Former Cornerstone University president passes away
By Alyssa Helm
J. Edward Hakes, former Cornerstone University president, passed away on Thursday, February 23 in Baltimore, MD.
He was in the hospital for injuries suffered in a fall the night before when he went into cardiac arrest.
“He went peacefully and painlessly for which we are grateful,” Hakes’ son, Joe, 58, said.
He was 95 at the time of his death, but remained mentally sharp. Joe described his father as a man with a quick mind, observant, intuitive and memorable.
“He was just one of those people you could have a great conversation with, joke with and laugh with, but also be serious with,” Joe said. “He had a great sense of humor, and he was very serious about academics.”
Hakes spent the first portion of his adult life as a pastor of Baptist churches in New York, Ohio and Michigan. He became president of CU in 1954 and served until 1958.
“When he was at CU, it was a small place,” Joe said. “He taught classes as well as performing his duties as president.”
Hakes wanted CU to be the best place for students to be, and wanted them to be effective in what they were studying.
“Dad was a champion for high academic standards for Christian colleges and universities before that was a popular notion,” Joe said. “He believed that academic rigor and inquiry should be applied to matters of faith and social responsibility for Christians. He influenced many notable faculty members and students in his time at different institutions.”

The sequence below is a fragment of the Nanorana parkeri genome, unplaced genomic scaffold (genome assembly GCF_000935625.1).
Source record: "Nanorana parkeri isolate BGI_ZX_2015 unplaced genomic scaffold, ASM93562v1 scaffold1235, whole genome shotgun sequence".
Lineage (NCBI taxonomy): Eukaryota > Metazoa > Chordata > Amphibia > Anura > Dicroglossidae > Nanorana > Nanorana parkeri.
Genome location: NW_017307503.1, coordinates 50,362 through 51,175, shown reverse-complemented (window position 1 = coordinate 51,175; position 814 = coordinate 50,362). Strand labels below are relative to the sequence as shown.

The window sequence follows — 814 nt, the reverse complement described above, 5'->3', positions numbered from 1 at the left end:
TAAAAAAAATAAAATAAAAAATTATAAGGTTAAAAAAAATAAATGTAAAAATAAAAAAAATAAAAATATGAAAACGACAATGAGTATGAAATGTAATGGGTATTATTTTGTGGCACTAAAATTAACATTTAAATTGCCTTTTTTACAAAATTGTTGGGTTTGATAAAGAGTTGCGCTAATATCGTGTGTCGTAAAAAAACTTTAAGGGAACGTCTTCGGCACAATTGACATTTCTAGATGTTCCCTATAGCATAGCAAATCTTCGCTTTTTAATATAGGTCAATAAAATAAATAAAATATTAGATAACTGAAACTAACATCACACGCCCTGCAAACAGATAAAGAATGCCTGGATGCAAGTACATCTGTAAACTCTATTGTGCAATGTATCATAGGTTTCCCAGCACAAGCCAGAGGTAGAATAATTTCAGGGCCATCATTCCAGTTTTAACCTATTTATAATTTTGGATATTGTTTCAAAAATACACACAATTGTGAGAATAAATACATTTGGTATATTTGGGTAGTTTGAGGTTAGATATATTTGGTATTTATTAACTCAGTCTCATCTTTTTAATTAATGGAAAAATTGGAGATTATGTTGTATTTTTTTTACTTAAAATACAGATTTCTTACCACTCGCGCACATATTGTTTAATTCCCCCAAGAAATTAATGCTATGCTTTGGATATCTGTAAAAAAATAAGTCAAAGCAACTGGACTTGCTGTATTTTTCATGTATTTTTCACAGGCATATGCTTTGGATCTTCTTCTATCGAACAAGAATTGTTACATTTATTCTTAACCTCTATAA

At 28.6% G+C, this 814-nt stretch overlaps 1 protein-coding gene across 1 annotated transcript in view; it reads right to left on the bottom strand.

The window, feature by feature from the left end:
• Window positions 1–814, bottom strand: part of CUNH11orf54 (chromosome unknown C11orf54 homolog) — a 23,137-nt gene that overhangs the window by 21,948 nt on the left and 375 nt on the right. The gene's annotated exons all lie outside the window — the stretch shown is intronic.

After leaving CU, Hakes served as a faculty member at Wheaton College, his alma mater. He graduated from Wheaton with a bachelor’s degree and obtained a master’s of divinity from Eastern Baptist Seminary and his doctor of education from the University of Pittsburgh.
He retired after serving as Vice President for Academic Affairs at Trinity College in Deerfield, IL.
Hakes was vitally interested in Christian responsibility for social justice. He participated in the silent march held on the day of Martin Luther King, Jr.’s funeral, was active in the civil rights movement and spoke out early against the Vietnam War.
He also led intensive Bible studies, which highlighted that responsibility all through his retirement up to the time of his death.
“He never backed down from his position,” Joe said. “Doing what was right was really important for my dad.”
He said this demonstrates his father’s love for people. But nothing matched his love for family.
He was always interested in what his three sons were doing. He was very supportive of them and encouraged them to do their best in a very positive way, Joe said.
“He wasn’t a dictator in the house,” he said. “I can’t imagine a better dad.”
Joe said one phrase his dad used to always say was: “I don’t get headaches, I give them to other people.”
He was able to make fun of himself or someone else in a kind way, and people never really got upset with him, Joe said.
He also said Hakes was consistent with his Christian values. He acted like a Christian, and people would know it “within 10 seconds of meeting him.”
“That is a legacy I hope to have,” Joe said. “That I hope a lot of us will have.”
Hakes was preceded in death by his wife of 62 years, Lois Wyngarden Hakes. He is survived by his three sons, Jay of Atlanta, GA and his wife Anita, Jim Hakes and his wife Jean, also of Atlanta, and Joe and his wife Sue, of Decatur, IL. He had six grandchildren and six great-grandchildren.